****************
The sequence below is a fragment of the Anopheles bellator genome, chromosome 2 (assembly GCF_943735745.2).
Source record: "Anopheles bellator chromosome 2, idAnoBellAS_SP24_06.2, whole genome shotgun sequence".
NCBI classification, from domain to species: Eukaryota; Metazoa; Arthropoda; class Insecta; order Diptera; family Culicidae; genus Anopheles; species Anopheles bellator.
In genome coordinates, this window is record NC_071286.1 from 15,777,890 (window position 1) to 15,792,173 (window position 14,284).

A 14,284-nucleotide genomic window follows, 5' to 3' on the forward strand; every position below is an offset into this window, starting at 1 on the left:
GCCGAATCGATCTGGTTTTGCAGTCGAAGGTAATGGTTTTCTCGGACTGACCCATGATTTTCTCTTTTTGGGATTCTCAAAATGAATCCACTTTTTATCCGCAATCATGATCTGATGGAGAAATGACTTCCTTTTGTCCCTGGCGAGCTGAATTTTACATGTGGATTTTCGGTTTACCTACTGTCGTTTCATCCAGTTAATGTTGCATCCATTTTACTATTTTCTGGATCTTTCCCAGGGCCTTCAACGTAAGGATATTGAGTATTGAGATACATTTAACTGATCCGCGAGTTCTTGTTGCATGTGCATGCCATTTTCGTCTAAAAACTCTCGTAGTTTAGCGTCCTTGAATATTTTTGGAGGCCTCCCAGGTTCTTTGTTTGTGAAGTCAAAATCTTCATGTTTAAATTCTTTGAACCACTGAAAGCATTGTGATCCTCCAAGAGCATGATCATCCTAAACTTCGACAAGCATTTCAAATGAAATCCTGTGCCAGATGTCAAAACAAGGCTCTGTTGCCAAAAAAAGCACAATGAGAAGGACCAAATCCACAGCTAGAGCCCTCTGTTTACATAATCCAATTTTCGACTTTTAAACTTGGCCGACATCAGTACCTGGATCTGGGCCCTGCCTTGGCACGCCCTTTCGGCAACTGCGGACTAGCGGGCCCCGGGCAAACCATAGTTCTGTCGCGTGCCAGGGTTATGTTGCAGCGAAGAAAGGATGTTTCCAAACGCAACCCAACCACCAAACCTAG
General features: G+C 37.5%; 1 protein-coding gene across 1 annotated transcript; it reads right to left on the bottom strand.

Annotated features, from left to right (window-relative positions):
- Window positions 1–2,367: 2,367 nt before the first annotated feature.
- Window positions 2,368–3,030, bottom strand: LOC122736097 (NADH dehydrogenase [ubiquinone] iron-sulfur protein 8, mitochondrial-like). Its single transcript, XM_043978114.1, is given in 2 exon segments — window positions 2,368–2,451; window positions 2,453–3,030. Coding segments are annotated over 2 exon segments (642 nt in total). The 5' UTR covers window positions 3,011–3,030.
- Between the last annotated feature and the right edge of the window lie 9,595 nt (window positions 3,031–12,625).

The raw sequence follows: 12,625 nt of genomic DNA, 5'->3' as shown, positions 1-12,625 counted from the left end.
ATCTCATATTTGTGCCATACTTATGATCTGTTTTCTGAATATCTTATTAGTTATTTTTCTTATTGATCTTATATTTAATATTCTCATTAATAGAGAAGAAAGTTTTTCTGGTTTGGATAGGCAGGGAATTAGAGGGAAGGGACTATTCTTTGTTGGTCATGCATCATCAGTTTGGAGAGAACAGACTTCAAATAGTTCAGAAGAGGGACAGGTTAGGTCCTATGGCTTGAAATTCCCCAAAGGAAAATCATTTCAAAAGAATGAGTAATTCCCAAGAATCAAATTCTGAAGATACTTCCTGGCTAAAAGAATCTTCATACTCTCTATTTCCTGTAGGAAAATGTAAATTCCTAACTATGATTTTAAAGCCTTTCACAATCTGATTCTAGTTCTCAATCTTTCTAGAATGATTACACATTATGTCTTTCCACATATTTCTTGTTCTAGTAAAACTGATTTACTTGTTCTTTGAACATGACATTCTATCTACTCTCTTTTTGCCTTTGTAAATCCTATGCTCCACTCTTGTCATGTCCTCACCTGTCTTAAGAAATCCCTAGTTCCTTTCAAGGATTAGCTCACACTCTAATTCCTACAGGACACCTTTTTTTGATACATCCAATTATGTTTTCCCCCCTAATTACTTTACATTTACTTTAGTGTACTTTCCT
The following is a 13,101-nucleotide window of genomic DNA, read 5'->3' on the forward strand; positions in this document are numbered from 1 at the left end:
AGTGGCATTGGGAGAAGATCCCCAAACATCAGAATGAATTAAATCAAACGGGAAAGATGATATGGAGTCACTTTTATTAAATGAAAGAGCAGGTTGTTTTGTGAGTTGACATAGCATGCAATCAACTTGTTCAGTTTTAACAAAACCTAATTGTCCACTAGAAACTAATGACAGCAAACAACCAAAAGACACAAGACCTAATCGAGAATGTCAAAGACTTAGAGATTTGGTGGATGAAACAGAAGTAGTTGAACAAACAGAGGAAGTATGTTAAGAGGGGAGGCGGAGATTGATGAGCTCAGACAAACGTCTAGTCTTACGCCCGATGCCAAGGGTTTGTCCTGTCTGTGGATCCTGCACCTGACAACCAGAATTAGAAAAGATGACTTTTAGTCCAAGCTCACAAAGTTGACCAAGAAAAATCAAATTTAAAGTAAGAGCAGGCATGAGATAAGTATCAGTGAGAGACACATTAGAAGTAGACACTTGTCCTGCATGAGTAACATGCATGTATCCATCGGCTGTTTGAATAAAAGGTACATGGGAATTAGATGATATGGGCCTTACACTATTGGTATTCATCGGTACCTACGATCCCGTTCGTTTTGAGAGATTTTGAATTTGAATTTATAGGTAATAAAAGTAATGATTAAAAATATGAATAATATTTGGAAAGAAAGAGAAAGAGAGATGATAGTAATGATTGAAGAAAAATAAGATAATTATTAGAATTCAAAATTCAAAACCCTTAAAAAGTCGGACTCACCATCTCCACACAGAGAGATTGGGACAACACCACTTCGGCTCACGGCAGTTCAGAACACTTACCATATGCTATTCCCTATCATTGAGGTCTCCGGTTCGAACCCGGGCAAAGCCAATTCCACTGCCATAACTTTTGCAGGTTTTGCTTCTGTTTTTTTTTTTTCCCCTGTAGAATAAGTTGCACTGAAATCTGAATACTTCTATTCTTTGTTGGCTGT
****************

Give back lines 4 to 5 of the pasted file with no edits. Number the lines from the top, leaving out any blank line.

In genome coordinates, this window is record NC_071286.1 from 15,777,890 (window position 1) to 15,792,173 (window position 14,284).

A 14,284-nucleotide genomic window follows, 5' to 3' on the forward strand; every position below is an offset into this window, starting at 1 on the left: